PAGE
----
Cloud Feedbacks: Microsoft and Google Track Climate with Big Data

March 21, 2014

Engadget: is getting a whole lot greener thanks to its new section dedicated to climate information. The new channel is the product of President Obama’s Climate Data Initiative (PDF), and pulls information that can help predict the effects of climate change and prevent any damage that may result. The raw data comes from the likes of the Department of Defense, NASA and the US Geological Society, but probably isn’t easy to grok for the average person. To help with that, Google and Microsoft have stepped in. Mountain View is donating 50 million hours of its Earth Engine’s computing power — the Global Forest Watch’s backbone — and is partnering with academics in the western US to produce a near real-time drought map and monitoring system.

Redmond, on the other hand, has developed a tool (dubbed FetchClimate) that can both recall historical climate data and forecast future weather trends based on the stockpiles of information stored in Microsoft’s Azure back-end. For example, the software giant says that this could allow state planners to predict extreme rainfall, preventing flood damage to infrastructure and transit lines as a result. These are still early days for the Initiative, but, as times goes on, more applications using its wealth of info will surely surface. For now, though, it’s nice to see tech companies exploit government data instead of the other way around.


WASHINGTON — President Obama wants Americans to see how climate change could deluge or destroy their own backyards — and to make it as easy as opening a web-based app.

As part of an effort to make the public see global warming as a tangible and immediate problem, the White House on Wednesday inaugurated a website,, aimed at turning scientific data about projected droughts and wildfires and the rise in sea levels into eye-catching digital presentations that can be mapped using simple software apps.

The project is the brainchild of Mr. Obama’s counselor, John D. Podesta, and the White House science adviser, John P. Holdren.

The effort comes as Mr. Obama prepares to announce a set of aggressive climate change regulations aimed at limiting emissions from coal-fired plants. Although a poll by the Pew Research Center last October found that 67 percent of Americans believe that global warming is happening, a Pew poll in January showed that Americans ranked global warming as 19th on a list of 20 issues for Congress and the president.

Mr. Podesta has taken on the uphill task of building a political case for the climate rules, both by defusing the opposition and by trying to create an urgent sense among Americans that they are necessary. The website is the latest step in that strategy.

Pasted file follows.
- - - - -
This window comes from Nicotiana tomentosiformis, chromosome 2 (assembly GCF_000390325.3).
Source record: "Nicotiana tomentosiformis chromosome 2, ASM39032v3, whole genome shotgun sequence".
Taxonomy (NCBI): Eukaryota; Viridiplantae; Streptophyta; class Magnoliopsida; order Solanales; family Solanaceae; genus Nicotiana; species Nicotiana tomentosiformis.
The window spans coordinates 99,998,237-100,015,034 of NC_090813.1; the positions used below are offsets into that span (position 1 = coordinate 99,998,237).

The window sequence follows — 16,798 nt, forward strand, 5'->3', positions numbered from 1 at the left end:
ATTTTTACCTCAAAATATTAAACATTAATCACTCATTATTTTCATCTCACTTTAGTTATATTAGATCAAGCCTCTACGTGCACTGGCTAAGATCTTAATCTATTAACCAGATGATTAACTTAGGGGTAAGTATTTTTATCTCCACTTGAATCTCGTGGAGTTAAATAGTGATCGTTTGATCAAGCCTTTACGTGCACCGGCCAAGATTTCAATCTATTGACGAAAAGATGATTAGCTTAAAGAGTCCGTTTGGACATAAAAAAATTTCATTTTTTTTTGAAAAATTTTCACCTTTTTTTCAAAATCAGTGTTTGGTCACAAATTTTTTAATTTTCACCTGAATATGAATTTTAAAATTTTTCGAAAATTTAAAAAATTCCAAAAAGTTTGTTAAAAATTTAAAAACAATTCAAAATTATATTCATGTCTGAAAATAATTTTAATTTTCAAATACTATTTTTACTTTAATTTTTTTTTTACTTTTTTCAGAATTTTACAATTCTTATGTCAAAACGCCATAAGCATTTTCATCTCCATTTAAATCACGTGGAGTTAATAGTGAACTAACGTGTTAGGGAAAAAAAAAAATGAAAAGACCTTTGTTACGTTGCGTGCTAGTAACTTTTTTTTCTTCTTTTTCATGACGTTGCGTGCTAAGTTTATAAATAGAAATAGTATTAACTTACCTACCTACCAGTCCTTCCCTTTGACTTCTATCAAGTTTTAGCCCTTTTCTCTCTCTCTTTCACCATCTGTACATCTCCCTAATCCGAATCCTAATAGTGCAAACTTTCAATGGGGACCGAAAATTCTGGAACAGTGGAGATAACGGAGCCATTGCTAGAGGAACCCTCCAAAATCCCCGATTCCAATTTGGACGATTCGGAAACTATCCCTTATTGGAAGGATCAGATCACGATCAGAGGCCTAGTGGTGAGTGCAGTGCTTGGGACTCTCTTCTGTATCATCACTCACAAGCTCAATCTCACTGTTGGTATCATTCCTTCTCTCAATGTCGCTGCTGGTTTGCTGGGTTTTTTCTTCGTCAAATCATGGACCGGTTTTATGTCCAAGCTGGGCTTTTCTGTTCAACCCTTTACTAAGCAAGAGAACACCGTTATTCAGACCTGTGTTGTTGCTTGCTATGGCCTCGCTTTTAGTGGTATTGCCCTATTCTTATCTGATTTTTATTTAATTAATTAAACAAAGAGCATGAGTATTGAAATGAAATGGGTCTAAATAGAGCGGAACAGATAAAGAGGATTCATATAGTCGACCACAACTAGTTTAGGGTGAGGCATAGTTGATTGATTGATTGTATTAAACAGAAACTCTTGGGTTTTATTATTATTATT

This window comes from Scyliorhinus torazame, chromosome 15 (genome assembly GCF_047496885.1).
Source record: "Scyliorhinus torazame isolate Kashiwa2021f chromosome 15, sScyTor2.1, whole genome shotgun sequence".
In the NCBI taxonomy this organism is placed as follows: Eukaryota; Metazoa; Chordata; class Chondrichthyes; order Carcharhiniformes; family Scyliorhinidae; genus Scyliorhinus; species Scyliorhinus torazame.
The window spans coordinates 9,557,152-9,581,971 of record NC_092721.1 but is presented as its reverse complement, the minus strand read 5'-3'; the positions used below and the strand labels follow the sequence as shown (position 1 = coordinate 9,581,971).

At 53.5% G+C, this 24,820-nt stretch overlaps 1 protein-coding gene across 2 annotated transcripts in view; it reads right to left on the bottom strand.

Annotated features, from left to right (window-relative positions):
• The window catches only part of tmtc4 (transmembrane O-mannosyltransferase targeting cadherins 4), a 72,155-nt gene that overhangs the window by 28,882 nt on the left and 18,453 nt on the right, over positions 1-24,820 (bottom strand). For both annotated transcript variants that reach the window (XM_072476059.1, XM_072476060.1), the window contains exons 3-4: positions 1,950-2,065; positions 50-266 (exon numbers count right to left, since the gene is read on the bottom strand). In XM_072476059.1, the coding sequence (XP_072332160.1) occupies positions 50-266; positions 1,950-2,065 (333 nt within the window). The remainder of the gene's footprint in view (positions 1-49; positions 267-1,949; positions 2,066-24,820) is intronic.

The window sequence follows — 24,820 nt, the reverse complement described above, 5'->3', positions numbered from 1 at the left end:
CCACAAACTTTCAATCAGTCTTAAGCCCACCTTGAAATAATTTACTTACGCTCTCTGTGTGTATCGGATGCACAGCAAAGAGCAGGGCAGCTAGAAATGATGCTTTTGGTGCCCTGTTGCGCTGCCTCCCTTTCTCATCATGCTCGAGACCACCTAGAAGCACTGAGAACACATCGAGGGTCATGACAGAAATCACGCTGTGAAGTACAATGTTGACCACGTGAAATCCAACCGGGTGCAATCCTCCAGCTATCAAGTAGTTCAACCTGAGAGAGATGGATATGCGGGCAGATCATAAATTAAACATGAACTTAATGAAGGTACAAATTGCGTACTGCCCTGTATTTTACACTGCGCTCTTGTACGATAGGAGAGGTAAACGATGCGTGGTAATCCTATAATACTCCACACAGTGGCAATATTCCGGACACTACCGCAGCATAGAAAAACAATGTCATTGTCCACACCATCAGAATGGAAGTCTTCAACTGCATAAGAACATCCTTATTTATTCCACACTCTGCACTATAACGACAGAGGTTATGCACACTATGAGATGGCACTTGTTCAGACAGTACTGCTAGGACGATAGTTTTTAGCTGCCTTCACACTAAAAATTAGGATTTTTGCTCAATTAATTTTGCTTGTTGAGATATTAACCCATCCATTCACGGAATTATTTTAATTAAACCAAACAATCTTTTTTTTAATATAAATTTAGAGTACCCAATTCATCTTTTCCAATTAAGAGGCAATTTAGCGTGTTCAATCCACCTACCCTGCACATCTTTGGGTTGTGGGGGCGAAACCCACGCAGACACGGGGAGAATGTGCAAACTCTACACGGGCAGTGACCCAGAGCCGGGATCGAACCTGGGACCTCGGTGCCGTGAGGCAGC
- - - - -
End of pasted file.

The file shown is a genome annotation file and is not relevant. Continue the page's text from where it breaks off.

“Localizing this information gives a sense of how this affects people and spurs action,” Mr. Podesta told a small group of reporters at the White House on Wednesday. “If you’re thinking about this from the perspective of how your local community will be affected, it’s likely to change that question of salience.”


Google plans to create high-resolution drought mapping for the mainland United States as part of a White House effort — to be unveiled Wednesday—to give communities more data so they can prepare for climate change.

Google, one of several corporate participants, will also use federal databases to build what it says will be the first hi-res terrain map of the planet to show how sea levels and other climate-related changes are occurring. It’s donating one petabyte — or one billion megabytes — of cloud storage for the endeavor.

“We can help make sense out of vast amounts of data,” says Rebecca Moore, engineering manager of Google Earth Engine & Earth Outreach. She says the U.S. government collects a “tremendous amount” of valuable satellite data, but much of it is stored on tape and not released. She says Google aims to help people prepare for extreme heat, drought, sea level rise and flooding “as easily as they use Google maps to get driving directions,”

The Obama administration is tapping the expertise and reach of more than a dozen U.S. companies, universities and private groups, as well as the World Bank, for its “Climate Data Initiative,” which is part of the president’s broader plan to fight climate change.

Beginning Wednesday, a new weblink — — will be the central site for U.S. government data on climate change, focusing initially on coastal flooding and sea level rise and then expanding to look at health, energy infrastructure and food supply. It will include data not previously released that map hundreds of thousands of U.S. bridges, roads, railroad tunnels, canals and river gauges.

4 Responses to “Cloud Feedbacks: Microsoft and Google Track Climate with Big Data”

  1. I’d like to point to a fantastic tool that supports Google Earth here:

    A very nice way of getting an overview of the state of the planet.

  2. astrostevo Says:

    Not sure if you’ve already mentioned this already or not but there’s also a new satellite launched by NASA to study the water cycle and rainfall events recently – the GPM – Global Precipitation Measuremnt space /earth observatory launched the 28th of Feb. this year – see via full name on wikipedia NASA site here :

  3. […] 2014/03/21: PSinclair: Cloud Feedbacks: Microsoft and Google Track Climate with Big Data […]

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